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Biology of Dryland Plants

Williams, David [1].

The use of stable isotopes to investigate dynamics of dryland communities and ecosystems.

Understanding impacts of precipitation variability across multiple spatial and temporal scales represents one of the greatest challenges in dryland ecology. Integrated plant and ecosystem responses to precipitation can be evaluated from stable isotope measurements. Isotope measurements provide fingerprints of physiological responses to precipitation (past and present) and are useful for evaluating the relative activities and dynamics of different ecosystem components in complex landscapes. Isotopic studies conducted in southeastern Arizona reveal considerable landscape-level variation in response to precipitation inputs. The δ13C value of soluble leaf carbohydrates integrates short-term changes in stomatal "openness" in response to single precipitation events. The δ13C values of soluble carbohydrates extracted from leaves of adult mesquite plants in the Sonoran Desert reveal site-specific photosynthetic responses to large and small precipitation inputs. Many plants in drylands record these photosynthetic responses over time in the isotope composition of wood and other residual tissues. The δ13C value of tree-rings in desert riparian cottonwood reveals site-specific responses to interannual variation in moisture availability. The δ13C values of cellulose in rings laid down over multiple years in this obligate phreatophyte were correlated with interannual variation in stream flow of the entire reach, but only at a drier, intermittently flowing section of the river. Finally, isotope measurements of the CO2 exchanged at the ecosystem scale quantifies relative changes in respiration from soil organic matter decomposition and that from autotrophic activity. SOM decomposition dominates the respiration flux during wetting events in floodplain mesquite woodland, often causing this system to be a net source of CO2 to the atmosphere during the rainy, summer monsoon period. These and other isotopic studies highlight the very heterogeneous responses of dryland communities and ecosystems to the principal environmental driver, precipitation, and show how such measurements can be used to integrate responses in time and space.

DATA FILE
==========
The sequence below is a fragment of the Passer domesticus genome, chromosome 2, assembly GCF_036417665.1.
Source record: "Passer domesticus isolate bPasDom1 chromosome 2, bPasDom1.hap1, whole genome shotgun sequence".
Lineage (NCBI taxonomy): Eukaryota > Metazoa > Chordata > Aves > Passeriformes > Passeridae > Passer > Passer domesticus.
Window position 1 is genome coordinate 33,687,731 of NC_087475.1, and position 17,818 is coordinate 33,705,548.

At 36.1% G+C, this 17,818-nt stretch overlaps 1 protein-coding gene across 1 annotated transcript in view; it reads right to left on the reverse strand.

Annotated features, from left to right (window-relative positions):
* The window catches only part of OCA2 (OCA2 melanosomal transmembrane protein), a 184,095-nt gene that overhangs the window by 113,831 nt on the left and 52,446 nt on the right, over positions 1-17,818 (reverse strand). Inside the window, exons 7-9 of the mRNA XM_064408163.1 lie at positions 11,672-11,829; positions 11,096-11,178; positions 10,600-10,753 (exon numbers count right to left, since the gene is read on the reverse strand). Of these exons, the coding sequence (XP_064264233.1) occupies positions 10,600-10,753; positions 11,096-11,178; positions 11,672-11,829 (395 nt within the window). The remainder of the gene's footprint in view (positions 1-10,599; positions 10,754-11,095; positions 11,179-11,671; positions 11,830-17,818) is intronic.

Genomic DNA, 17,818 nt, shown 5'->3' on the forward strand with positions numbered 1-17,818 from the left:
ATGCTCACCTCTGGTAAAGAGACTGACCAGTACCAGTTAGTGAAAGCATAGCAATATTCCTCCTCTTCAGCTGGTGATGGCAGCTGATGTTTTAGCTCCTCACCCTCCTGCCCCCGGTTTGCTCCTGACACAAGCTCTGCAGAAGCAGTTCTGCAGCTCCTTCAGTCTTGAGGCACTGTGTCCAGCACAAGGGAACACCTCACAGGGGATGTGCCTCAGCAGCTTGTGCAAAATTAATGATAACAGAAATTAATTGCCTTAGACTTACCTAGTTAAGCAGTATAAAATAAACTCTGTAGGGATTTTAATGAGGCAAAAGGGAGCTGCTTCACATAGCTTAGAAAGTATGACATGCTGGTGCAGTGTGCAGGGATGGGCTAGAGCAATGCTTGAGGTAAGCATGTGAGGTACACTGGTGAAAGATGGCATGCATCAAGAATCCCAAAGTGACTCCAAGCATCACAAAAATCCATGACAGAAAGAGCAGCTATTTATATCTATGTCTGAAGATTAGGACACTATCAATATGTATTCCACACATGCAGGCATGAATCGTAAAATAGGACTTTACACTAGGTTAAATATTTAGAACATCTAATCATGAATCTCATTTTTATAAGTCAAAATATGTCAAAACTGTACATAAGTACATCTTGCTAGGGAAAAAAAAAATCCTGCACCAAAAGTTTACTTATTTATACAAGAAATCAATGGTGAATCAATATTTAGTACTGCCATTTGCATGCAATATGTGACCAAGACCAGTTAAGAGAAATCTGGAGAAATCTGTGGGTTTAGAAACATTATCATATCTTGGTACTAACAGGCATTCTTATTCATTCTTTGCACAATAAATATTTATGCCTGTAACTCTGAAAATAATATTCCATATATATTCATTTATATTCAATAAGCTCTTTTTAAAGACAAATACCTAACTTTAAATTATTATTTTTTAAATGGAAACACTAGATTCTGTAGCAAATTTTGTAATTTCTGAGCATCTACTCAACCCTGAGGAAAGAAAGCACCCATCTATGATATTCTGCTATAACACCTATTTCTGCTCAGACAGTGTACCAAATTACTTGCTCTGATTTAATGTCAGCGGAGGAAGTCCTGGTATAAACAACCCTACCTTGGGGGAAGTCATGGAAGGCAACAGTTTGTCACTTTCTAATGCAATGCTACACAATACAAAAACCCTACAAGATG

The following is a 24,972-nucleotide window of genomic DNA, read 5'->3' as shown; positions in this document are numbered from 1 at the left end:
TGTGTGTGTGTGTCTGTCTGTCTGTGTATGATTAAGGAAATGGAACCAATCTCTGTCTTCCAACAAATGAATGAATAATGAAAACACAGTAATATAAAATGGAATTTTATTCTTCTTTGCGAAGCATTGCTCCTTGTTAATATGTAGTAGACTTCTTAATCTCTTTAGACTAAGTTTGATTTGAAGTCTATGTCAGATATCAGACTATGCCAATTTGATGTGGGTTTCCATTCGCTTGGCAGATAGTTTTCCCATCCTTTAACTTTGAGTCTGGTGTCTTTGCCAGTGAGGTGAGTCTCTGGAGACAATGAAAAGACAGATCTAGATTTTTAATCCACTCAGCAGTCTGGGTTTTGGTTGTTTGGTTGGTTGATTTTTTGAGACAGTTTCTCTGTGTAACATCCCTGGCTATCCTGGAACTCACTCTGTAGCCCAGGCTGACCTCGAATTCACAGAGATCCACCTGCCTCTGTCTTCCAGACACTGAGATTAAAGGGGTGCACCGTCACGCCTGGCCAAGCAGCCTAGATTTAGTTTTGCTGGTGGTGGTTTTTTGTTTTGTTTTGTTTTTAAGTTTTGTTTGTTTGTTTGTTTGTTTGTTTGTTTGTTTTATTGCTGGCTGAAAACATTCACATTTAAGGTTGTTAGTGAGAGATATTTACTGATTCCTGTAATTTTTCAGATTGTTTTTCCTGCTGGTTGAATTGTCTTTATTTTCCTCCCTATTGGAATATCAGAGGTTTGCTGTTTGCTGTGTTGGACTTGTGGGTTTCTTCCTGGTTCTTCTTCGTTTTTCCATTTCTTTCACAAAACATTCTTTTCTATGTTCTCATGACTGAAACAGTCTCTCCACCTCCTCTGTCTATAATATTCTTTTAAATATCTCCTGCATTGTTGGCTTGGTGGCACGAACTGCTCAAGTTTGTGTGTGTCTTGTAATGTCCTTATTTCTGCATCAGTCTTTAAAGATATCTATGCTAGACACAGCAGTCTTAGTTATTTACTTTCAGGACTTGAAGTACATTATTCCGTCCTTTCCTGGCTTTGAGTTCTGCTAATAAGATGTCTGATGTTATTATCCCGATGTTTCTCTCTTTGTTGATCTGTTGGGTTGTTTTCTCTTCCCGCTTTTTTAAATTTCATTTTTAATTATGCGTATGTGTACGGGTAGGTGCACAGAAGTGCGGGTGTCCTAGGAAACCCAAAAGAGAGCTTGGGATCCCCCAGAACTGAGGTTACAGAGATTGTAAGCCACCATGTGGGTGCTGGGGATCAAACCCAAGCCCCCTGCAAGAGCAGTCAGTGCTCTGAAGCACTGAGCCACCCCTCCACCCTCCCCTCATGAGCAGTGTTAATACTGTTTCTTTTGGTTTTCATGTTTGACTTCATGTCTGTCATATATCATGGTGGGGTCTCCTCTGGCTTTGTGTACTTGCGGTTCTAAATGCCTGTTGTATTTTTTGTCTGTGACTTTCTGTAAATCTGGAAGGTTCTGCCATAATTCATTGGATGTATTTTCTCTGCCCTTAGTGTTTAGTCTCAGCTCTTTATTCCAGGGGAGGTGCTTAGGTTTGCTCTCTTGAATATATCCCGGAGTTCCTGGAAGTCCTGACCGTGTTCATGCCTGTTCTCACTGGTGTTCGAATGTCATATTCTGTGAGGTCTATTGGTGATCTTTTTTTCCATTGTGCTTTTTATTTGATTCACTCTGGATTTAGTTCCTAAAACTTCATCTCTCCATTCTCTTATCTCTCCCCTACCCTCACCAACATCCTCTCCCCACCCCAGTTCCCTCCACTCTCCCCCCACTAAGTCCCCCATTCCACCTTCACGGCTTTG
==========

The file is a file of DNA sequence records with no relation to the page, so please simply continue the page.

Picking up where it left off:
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1 - University of Wyoming, Renewable Resources and Botany, Dept 3354, 1000 E University Ave., Laramie, Wyoming, 82071, USA

stable isotopes
ecosystem dynamics
precipitation variability.

Presentation Type: Symposium or Colloquium Presentation
Session: 41-8
Location: Salon K - Austin Grand Ballroom/Hilton
Date: Wednesday, August 17th, 2005
Time: 10:45 AM
Abstract ID:202

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